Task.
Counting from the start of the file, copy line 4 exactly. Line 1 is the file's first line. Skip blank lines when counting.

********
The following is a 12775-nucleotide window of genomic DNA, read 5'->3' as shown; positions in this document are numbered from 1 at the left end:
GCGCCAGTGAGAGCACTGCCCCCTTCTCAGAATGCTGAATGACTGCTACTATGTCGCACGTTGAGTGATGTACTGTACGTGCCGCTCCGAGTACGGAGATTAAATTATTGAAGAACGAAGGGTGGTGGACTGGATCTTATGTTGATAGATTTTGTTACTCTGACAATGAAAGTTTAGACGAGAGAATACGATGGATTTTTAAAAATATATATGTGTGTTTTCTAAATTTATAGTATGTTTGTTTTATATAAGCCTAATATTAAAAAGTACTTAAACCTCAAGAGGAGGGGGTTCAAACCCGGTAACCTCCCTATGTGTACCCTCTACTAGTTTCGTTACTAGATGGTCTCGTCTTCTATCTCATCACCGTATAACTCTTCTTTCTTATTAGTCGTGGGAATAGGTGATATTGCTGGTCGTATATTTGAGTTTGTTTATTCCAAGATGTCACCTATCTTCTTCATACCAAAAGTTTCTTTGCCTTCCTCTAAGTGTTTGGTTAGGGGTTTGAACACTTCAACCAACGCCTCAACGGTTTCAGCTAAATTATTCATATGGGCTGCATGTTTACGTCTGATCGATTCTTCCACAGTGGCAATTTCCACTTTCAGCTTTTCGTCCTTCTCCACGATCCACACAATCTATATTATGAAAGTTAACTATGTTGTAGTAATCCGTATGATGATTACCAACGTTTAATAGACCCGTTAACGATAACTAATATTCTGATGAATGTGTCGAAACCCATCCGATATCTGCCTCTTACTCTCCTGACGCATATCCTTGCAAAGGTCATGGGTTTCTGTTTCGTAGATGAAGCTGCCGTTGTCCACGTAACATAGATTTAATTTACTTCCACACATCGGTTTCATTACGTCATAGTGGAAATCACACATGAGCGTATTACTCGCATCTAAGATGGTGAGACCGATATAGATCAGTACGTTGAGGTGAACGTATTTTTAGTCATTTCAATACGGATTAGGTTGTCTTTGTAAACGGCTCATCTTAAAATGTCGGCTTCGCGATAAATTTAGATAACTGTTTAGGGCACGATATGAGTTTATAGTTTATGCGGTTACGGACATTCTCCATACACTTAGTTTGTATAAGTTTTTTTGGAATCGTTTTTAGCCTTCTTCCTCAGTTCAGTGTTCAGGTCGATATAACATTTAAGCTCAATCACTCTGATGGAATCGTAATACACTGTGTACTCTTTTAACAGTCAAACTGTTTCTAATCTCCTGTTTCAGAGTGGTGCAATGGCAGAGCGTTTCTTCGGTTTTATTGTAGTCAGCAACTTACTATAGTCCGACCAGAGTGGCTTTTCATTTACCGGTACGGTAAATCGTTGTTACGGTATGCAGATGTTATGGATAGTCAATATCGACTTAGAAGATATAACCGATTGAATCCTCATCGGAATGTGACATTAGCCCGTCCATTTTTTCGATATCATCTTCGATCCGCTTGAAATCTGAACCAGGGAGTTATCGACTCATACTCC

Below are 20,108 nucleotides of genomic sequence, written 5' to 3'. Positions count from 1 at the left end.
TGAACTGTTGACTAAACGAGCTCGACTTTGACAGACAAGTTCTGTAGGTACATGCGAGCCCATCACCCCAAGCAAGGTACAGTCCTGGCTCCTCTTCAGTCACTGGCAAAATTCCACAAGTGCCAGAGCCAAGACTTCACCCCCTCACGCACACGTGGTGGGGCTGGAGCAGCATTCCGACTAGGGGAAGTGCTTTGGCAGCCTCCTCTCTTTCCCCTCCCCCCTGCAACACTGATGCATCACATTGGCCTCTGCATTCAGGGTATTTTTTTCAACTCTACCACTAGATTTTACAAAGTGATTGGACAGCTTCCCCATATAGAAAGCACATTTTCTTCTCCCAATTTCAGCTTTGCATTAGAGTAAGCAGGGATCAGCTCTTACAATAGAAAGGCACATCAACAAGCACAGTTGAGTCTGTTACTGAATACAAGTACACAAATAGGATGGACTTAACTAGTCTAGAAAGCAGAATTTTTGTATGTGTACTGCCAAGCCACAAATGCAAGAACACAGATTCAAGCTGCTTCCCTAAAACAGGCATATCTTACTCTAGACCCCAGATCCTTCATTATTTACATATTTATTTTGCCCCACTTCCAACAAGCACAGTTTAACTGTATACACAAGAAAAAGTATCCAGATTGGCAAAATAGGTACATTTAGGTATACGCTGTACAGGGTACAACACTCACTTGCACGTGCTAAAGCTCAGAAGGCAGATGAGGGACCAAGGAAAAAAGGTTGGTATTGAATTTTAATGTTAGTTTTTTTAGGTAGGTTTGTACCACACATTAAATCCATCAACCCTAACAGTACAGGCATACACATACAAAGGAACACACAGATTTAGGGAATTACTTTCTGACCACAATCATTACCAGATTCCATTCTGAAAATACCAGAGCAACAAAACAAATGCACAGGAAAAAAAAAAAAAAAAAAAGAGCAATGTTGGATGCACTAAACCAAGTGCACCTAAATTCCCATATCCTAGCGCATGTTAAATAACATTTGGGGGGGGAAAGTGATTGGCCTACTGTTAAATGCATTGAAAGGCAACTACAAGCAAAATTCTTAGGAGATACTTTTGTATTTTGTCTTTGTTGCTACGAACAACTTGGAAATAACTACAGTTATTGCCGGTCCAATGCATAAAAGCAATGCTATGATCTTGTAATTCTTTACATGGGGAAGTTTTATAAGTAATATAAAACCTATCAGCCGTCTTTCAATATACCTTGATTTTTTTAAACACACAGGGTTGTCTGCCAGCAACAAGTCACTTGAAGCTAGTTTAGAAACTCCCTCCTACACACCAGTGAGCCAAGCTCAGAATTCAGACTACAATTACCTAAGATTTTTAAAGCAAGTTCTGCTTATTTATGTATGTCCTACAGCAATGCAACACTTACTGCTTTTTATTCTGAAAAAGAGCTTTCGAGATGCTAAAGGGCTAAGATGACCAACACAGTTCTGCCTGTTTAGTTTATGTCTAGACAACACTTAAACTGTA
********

TGAACTGTTGACTAAACGAGCTCGACTTTGACAGACAAGTTCTGTAGGTACATGCGAGCCCATCACCCCAAGCAAGGTACAGTCCTGGCTCCTCTTCAGTCACTGGCAAAATTCCACAAGTGCCAGAGCCAAGACTTCACCCCCTCACGCACACGTGGTGGGGCTGGAGCAGCATTCCGACTAGGGGAAGTGCTTTGGCAGCCTCCTCTCTTTCCCCTCCCCCCTGCAACACTGATGCATCACATTGGCCTCTGCATTCAGGGTATTTTTTTCAACTCTACCACTAGATTTTACAAAGTGATTGGACAGCTTCCCCATATAGAAAGCACATTTTCTTCTCCCAATTTCAGCTTTGCATTAGAGTAAGCAGGGATCAGCTCTTACAATAGAAAGGCACATCAACAAGCACAGTTGAGTCTGTTACTGAATACAAGTACACAAATAGGATGGACTTAACTAGTCTAGAAAGCAGAATTTTTGTATGTGTACTGCCAAGCCACAAATGCAAGAACACAGATTCAAGCTGCTTCCCTAAAACAGGCATATCTTACTCTAGACCCCAGATCCTTCATTATTTACATATTTATTTTGCCCCACTTCCAACAAGCACAGTTTAACTGTATACACAAGAAAAAGTATCCAGATTGGCAAAATAGGTACATTTAGGTATACGCTGTACAGGGTACAACACTCACTTGCACGTGCTAAAGCTCAGAAGGCAGATGAGGGACCAAGGAAAAAAGGTTGGTATTGAATTTTAATGTTAGTTTTTTTAGGTAGGTTTGTACCACACATTAAATCCATCAACCCTAACAGTACAGGCATACACATACAAAGGAACACACAGATTTAGGGAATTACTTTCTGACCACAATCATTACCAGATTCCATTCTGAAAATACCAGAGCAACAAAACAAATGCACAGGAAAAAAAAAAAAAAAAAAAGAGCAATGTTGGATGCACTAAACCAAGTGCACCTAAATTCCCATATCCTAGCGCATGTTAAATAACATTTGGGGGGGGAAAGTGATTGGCCTACTGTTAAATGCATTGAAAGGCAACTACAAGCAAAATTCTTAGGAGATACTTTTGTATTTTGTCTTTGTTGCTACGAACAACTTGGAAATAACTACAGTTATTGCCGGTCCAATGCATAAAAGCAATGCTATGATCTTGTAATTCTTTACATGGGGAAGTTTTATAAGTAATATAAAACCTATCAGCCGTCTTTCAATATACCTTGATTTTTTTAAACACACAGGGTTGTCTGCCAGCAACAAGTCACTTGAAGCTAGTTTAGAAACTCCCTCCTACACACCAGTGAGCCAAGCTCAGAATTCAGACTACAATTACCTAAGATTTTTAAAGCAAGTTCTGCTTATTTATGTATGTCCTACAGCAATGCAACACTTACTGCTTTTTATTCTGAAAAAGAGCTTTCGAGATGCTAAAGGGCTAAGATGACCAACACAGTTCTGCCTGTTTAGTTTATGTCTAGACAACACTTAAACTGTA